When was the last time you sent critical financial information on the back of a postcard? Hopefully, the answer is never… or at least “once, in 1962, but I learned my lesson.” It’s an intuitively stupid idea. So why is it then, that we still trust email with so much sensitive information? They’re equivalent to each other, in security terms. Allow me to explain.
Firstly, there are so many email providers that even if yours offers protection through encryption, emails are often sent unencrypted because the recipient provider doesn’t support it. Don’t believe me? Google stated in 2014 that between 40% and 50% of all emails exchanged between Gmail and other providers were sent insecurely. This is often the great failing of ‘zero-knowledge’ providers, like Protonmail, that market their privacy credentials: the moment I email anyone who’s not on a secure service, all that protection goes out the window. The message is sent naked. What’s more, major providers, like Gmail, water down their encryption so they can also read your emails. All the better to serve ads to you, my dear.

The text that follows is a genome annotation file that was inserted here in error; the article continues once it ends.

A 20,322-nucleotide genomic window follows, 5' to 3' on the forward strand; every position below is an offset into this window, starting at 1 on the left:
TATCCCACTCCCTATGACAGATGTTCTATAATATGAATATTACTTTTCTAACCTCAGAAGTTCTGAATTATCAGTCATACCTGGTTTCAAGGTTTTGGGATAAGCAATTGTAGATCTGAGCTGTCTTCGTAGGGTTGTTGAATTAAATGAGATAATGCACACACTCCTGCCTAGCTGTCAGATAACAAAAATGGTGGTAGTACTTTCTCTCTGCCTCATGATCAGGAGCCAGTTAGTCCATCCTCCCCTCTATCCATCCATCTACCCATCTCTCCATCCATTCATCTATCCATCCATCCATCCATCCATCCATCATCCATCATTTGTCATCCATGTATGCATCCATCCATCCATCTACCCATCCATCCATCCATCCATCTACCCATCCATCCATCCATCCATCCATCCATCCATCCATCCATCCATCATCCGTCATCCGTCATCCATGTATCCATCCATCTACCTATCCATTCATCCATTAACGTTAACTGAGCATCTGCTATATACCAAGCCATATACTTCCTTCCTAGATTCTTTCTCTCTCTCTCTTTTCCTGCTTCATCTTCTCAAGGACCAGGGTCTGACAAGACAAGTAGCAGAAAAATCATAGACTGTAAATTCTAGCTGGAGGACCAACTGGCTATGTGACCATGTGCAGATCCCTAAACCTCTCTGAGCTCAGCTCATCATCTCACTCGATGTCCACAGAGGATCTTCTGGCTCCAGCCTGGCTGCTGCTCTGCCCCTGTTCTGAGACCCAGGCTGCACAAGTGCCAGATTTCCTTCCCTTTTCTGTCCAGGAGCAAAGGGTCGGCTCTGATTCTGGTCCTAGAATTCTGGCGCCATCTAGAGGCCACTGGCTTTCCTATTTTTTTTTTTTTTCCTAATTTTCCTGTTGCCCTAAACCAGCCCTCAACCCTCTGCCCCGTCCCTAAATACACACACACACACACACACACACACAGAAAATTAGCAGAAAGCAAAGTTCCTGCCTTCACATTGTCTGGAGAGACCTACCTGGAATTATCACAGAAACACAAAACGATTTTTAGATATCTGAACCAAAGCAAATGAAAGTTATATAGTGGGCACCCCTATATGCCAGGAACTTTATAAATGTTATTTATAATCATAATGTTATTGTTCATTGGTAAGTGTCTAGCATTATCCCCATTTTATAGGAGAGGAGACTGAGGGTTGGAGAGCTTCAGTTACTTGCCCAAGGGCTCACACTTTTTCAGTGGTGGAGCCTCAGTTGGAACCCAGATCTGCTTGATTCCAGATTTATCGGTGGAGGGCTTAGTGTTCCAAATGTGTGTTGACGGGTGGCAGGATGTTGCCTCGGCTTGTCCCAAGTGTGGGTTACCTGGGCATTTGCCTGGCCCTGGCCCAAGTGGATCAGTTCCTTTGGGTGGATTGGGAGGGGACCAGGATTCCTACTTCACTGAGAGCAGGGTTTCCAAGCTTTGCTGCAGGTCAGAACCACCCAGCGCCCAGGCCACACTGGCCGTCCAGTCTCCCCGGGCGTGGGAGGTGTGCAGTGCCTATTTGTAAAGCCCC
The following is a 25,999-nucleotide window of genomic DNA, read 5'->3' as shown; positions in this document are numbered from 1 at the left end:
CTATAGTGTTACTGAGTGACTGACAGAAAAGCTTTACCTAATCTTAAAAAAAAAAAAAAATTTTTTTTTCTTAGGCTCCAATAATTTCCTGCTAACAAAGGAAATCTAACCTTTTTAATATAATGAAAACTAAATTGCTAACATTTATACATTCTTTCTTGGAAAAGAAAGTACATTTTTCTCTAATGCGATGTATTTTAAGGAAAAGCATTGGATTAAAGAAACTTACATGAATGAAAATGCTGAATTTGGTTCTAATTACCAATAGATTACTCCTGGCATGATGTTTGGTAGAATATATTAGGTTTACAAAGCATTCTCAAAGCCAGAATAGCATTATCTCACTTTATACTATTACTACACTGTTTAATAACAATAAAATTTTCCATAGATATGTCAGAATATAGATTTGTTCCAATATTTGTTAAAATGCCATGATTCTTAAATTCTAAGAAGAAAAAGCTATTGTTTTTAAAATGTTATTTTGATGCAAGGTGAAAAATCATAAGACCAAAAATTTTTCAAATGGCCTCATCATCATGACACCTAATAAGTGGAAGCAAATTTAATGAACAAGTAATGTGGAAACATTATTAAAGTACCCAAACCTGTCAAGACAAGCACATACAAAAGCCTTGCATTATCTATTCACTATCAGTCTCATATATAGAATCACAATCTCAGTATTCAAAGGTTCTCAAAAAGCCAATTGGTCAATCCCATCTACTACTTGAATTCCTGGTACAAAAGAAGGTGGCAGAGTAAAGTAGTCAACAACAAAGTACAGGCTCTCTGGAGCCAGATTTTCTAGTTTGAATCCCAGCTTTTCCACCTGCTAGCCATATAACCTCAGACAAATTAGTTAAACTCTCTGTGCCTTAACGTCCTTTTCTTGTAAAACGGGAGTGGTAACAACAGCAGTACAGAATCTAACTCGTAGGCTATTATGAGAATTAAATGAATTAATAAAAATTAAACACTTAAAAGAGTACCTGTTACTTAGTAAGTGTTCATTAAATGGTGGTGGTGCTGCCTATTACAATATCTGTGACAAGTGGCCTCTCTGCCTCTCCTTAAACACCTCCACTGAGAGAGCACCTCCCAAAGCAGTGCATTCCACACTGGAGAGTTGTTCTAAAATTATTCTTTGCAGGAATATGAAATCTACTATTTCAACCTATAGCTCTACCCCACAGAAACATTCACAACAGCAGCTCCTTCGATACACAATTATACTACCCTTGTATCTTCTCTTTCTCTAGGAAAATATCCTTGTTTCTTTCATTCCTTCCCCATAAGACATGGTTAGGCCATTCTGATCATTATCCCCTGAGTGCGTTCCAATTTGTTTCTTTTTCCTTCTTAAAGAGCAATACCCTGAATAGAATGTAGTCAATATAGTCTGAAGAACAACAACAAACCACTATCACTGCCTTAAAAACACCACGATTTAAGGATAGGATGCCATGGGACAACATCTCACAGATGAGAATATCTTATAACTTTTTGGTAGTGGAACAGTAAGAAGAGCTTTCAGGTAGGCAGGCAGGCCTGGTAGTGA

The Sony hack of 2014 is a great example of how these issues can converge into one mammoth problem for you and your business. Of everything leaked, the emails were the most memorable: a media feeding frenzy and PR disaster encircled Sony as business secrets and dirty laundry were aired for all to see. If you’d like to avoid Sony’s fate, we have some solutions for you. Just listen to the podcast.